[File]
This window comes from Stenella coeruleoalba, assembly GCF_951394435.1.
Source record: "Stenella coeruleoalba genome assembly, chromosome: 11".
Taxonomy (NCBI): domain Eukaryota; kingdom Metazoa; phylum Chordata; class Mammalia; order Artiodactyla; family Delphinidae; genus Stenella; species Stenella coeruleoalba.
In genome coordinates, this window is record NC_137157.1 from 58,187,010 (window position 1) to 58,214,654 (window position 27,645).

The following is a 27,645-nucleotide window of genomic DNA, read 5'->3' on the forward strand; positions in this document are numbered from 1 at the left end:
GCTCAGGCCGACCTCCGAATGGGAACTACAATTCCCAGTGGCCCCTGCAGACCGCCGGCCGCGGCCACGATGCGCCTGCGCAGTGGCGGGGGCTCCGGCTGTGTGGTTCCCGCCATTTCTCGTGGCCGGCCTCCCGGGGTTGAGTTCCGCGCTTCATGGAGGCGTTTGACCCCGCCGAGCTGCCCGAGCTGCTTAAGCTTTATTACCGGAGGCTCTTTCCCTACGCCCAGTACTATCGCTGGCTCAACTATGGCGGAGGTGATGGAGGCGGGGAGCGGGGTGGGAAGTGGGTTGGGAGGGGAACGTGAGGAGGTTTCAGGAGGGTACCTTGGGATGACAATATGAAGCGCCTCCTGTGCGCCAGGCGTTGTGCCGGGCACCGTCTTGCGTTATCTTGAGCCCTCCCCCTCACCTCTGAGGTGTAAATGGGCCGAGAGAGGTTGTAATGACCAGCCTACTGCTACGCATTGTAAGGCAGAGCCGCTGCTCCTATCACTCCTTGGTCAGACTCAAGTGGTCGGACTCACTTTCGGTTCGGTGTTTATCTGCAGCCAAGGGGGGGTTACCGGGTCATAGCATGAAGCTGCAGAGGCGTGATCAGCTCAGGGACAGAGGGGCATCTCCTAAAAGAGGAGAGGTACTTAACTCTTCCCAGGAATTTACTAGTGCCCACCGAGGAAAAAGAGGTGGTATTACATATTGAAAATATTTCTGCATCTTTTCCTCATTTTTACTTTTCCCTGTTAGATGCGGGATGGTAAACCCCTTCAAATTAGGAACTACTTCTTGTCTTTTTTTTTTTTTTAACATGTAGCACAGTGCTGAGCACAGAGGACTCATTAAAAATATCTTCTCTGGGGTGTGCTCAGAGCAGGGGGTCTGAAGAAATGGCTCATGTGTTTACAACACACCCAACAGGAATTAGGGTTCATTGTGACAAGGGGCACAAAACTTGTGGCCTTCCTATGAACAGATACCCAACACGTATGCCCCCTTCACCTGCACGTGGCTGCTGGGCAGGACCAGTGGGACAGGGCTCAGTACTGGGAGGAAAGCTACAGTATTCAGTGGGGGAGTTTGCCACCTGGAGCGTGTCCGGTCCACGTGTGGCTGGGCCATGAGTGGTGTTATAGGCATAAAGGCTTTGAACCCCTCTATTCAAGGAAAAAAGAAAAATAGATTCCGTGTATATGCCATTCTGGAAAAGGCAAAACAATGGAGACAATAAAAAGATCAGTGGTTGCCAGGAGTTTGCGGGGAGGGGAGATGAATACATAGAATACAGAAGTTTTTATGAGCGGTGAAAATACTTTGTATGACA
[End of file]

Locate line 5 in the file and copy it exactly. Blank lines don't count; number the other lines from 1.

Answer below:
The following is a 27,645-nucleotide window of genomic DNA, read 5'->3' on the forward strand; positions in this document are numbered from 1 at the left end: